LONDON — I’m always searching for shares that can help ordinary investors like you make money from the stock market.
So I am trawling through the FTSE 100 and giving my verdict on every member of the blue-chip index. Simply put, I’m hoping to pinpoint the very best buying opportunities in today’s uncertain market.
Today, I am looking at Experian plc (LON:EXPN) to determine whether you should consider buying the shares at 1,187 pence.
I am assessing each company on several ratios:
- Price/earnings (P/E) ratio: Does the share look good value when compared against its competitors?
- Price/earnings-to-growth (PEG) ratio: Does the share look good value factoring in predicted growth?
- Yield: Does the share provide a solid income for investors?
- Dividend Cover: Is the dividend sustainable?
So let’s look at the numbers:
|Stock||Price||3-Yr. EPS growth||Projected P/E||PEG||Yield||3-Yr. Dividend Growth||Dividend Cover|
The consensus analyst estimate for this year’s earnings per share is $0.84 (6% growth) and dividend per share is $0.34 (6% growth).
Trading on a projected P/E of 21.2, Experian appears to be more expensive than its peers in the support services sector, which are currently trading on an average P/E of around 19.3. In addition, its P/E and earnings growth rate give a PEG ratio of around 3.5, which implies the share price is expensive for the near-term earnings growth the firm is expected to produce.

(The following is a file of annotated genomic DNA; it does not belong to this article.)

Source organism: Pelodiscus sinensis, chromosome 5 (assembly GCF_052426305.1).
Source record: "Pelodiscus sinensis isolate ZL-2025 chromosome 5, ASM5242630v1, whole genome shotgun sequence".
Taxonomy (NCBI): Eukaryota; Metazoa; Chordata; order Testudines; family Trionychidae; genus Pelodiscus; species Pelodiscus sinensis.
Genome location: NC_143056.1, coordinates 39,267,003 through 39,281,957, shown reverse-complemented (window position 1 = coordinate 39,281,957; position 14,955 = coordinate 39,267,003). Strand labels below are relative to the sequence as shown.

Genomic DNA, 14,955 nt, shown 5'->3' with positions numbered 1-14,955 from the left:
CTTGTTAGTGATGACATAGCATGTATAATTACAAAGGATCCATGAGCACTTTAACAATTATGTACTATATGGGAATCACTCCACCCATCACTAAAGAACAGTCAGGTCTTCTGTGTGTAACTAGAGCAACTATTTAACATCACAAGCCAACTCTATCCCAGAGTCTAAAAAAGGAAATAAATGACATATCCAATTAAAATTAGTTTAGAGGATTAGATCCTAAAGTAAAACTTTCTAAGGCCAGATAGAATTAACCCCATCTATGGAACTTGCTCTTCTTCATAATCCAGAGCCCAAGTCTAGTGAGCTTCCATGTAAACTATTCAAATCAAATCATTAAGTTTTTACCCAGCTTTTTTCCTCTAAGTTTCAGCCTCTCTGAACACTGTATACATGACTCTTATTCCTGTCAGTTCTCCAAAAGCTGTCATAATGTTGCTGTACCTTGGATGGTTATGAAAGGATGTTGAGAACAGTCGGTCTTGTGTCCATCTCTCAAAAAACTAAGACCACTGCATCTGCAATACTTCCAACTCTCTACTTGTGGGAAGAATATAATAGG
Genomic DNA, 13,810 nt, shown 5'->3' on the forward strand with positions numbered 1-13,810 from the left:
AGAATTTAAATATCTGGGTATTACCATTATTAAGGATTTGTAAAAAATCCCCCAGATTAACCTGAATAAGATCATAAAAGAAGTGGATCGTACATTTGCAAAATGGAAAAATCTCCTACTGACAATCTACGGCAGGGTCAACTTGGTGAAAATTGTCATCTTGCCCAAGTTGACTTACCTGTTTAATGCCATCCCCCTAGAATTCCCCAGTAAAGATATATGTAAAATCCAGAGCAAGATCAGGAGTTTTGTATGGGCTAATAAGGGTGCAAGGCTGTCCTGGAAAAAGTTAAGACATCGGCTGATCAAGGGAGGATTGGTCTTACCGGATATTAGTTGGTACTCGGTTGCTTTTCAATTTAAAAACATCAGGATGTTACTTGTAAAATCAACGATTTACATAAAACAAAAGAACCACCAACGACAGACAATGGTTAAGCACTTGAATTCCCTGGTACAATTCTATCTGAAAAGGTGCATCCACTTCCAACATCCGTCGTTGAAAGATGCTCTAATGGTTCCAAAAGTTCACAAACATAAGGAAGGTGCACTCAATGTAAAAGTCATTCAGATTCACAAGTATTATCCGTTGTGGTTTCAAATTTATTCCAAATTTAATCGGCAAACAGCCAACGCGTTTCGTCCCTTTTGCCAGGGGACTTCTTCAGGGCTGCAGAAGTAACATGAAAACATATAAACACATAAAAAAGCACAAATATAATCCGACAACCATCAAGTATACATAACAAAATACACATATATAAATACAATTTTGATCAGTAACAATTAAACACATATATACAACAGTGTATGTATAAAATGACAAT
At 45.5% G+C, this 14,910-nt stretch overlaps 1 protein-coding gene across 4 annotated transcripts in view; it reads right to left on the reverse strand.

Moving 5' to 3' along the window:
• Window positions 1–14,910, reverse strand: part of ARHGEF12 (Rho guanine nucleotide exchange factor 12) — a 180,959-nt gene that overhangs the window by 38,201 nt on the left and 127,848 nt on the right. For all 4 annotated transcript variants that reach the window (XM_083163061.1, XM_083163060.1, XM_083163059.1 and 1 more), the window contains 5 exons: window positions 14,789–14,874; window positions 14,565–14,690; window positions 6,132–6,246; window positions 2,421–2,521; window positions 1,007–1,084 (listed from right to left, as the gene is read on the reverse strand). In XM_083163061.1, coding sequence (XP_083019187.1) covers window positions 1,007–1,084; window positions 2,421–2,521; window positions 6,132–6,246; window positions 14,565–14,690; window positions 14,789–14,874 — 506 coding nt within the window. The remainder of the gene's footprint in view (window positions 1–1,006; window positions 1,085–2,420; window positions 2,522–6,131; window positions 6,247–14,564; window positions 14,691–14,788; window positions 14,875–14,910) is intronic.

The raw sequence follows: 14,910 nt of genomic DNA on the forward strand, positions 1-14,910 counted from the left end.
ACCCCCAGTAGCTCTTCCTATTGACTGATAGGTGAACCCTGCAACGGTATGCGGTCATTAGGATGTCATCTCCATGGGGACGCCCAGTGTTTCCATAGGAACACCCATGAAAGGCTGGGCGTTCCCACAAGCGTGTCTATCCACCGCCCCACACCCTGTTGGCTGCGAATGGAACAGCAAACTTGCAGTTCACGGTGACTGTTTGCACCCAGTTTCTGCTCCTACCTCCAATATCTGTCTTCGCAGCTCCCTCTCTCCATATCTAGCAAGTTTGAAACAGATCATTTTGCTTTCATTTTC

Unfortunately, Experian offers a 1.8% yield, below the support services sector average of around 2%. On the other hand, Experian does have a three-year compounded dividend growth rate of 39%, implying the yield could soon overtake that of its peers.
Indeed, the dividend is just under two-and-a-half times covered by earnings, giving Experian plenty of room for further payout growth.
Is now the time to buy Experian?
Experian is the global leader in information services, specialising in credit-risk assessments, targeted marketing campaigns, and fraud prevention services. I believe this diverse range of services gives it a certain defensive nature.
Indeed, thanks to the constant demand for these services, Experian’s earnings have grown at a steady rate of approximately 7% per year for the past five years, despite the obvious economic issues.
Furthermore, I believe this steady rate of growth is set to continue as the use of credit-related products continues to grow in developing markets. In fact, Experian recently reported within its January interim management statement that revenues had grown 11% in Latin America during the last three months of 2012. In addition, it said that revenues had grown 8% in the U.K. and Ireland, driven by a 26% rise in revenue from its consumer services division, which is responsible for credit checks.